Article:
Top row: Liz Scheier, PAMA president David Nudo; bottom row: Andrew Littell, Charlie Schroder, Vook business development manager Margaret Harrison.

KidsBuzz for the Week of 05.23.22

Lonely Planet on BEA: 24 Hours in New York

It's the truth: New York really is the city that never sleeps. Although you could spend a lifetime here and still not see everything, even with 24 hours to spare you can still pack a lot in, according to Lonely Planet staffer and New York native Ali Lemer.


Put on your walking shoes and start out early on the Upper West Side with a take-out breakfast from Zabar's, an old-world delicatessen that's a New York institution. Grab a bagel with cream cheese and lox and head east to the intriguing, esoteric American Museum of Natural History, which is housed in a massive 19th-century Beaux Arts building off Central Park West. Join the ever-present herds of local schoolchildren gazing up in awe at the gigantic blue whale (it's a model) suspended from the ceiling of the Ocean Life hall, and take a quick gander at the dinosaur fossils upstairs before you leave.

Those with an astronomical bent can head next door to space out at the Rose Center for Earth & Space (a combined-visit ticket is available); otherwise keep your feet firmly on this planet with a stroll through the urban oasis of Central Park. Head south from the museum to Strawberry Fields, the flower-strewn mosaic memorial to John Lennon that's found in the park opposite his former residence, the Dakota; there may even be an impromptu Beatles jam session for you to join in.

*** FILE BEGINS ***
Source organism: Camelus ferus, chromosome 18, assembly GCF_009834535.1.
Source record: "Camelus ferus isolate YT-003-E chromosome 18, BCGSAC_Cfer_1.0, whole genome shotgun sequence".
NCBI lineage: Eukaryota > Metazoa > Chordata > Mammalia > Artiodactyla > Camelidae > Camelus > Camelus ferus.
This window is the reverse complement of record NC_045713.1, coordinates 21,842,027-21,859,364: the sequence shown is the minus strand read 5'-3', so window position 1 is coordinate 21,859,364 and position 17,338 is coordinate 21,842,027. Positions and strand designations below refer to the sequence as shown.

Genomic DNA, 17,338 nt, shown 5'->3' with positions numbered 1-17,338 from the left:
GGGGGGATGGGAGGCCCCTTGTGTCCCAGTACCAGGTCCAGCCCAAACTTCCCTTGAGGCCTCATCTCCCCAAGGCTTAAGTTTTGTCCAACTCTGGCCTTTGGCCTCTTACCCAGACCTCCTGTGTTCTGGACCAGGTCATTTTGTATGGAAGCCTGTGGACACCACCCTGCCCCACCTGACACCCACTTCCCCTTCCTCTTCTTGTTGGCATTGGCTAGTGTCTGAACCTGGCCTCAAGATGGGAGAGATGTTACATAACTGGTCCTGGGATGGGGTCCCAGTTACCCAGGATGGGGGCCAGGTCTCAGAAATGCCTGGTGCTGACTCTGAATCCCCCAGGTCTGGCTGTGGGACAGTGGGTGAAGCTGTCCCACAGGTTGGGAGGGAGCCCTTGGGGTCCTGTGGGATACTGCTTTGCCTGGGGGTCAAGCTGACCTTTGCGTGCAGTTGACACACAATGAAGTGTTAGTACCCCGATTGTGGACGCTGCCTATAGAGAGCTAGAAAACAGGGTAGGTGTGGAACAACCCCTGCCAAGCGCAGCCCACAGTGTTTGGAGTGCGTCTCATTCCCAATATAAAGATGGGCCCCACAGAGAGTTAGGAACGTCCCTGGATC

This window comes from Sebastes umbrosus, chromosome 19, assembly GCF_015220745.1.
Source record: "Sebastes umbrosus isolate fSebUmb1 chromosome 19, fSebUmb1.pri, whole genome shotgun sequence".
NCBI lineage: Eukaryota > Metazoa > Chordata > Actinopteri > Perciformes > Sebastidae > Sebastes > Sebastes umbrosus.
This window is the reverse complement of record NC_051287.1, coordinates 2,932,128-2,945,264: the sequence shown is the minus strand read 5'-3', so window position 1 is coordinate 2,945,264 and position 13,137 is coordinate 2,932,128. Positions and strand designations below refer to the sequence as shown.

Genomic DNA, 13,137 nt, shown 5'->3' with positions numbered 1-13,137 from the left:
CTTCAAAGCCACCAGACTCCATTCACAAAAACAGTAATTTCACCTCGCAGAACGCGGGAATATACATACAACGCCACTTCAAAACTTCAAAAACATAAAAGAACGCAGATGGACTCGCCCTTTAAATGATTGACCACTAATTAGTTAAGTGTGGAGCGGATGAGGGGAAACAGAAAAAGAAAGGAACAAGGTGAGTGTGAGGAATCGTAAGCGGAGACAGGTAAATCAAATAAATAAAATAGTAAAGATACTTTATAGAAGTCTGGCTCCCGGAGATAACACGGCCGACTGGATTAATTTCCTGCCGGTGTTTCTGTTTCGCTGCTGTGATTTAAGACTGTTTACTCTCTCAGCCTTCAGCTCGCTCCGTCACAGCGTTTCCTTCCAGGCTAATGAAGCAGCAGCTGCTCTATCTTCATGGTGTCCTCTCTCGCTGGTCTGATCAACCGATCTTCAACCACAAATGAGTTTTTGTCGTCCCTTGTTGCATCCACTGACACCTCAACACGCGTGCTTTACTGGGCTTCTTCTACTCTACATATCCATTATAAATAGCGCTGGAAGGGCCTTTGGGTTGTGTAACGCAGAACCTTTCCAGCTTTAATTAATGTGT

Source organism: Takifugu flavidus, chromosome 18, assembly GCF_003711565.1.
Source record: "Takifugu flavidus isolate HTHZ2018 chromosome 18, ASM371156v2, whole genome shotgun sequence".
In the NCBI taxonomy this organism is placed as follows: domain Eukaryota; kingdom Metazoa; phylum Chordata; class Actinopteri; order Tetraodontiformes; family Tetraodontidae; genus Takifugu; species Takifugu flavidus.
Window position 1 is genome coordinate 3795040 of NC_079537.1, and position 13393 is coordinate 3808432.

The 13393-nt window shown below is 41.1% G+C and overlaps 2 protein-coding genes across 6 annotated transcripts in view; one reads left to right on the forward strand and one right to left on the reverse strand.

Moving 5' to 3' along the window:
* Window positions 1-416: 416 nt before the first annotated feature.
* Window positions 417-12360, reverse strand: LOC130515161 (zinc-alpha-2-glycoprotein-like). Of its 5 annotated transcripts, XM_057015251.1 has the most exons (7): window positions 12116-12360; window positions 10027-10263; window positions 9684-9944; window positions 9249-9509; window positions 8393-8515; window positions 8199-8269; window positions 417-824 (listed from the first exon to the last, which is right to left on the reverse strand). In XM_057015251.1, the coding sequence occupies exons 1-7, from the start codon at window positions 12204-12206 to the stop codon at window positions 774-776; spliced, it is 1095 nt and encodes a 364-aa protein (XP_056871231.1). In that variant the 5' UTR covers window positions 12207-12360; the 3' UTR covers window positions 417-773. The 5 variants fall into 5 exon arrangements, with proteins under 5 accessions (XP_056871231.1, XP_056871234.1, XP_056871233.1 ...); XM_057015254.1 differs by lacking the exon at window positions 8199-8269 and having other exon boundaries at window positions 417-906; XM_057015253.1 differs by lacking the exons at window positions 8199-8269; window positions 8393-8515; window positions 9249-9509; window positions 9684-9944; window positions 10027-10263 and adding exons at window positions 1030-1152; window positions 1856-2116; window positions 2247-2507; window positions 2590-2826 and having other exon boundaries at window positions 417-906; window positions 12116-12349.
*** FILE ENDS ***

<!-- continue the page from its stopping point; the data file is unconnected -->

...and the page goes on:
Continue south down the paths of Central Park, past the sunbather-filled 15 acres of Sheep Meadow, to Columbus Circle, where you can do a bit of window-shopping at the Time Warner Center, which has upscale shops of every stripe, as well an enormous Whole Foods Market on the lower level. Grab an inexpensive lunch at Whole Food's cafe (and then treat yourself to a truffle at Godiva Chocolatier on the ground floor). The center is also home to Jazz at Lincoln Center, which offers top-notch jazz against a glass-wall backdrop with amazing views over Midtown; while you're there, stop in and buy some tickets for the late show that night.


Walking south on Broadway will take you through the Theater District to the neon jungle of Times Square, down to Herald Square, home of world-famous department store Macy's, and on to Madison Square Park, where New York's iconic triangular 1902 skyscraper, the Flatiron Building, stands guard just to the south. A few blocks further down Broadway, you can duck into ABC Carpet & Home to browse their six floors of decorative housewares, and then continue on to Union Square, which hosts a year-round Greenmarket every Monday, Wednesday, Friday and Saturday, with tent stalls bursting with fresh fruit and vegetables, baked goods, cheese, meats and flowers.

Grab a snack from the Greenmarket and have a browse in some of the shops around the square: Filene's Basement for discount designer clothes; Forbidden Planet for sci-fi toys and comics; Footlight Records for musical-theatre vinyl; and the legendary Strand Book Store, where you can find almost any book under the sun in its labyrinth of shelves.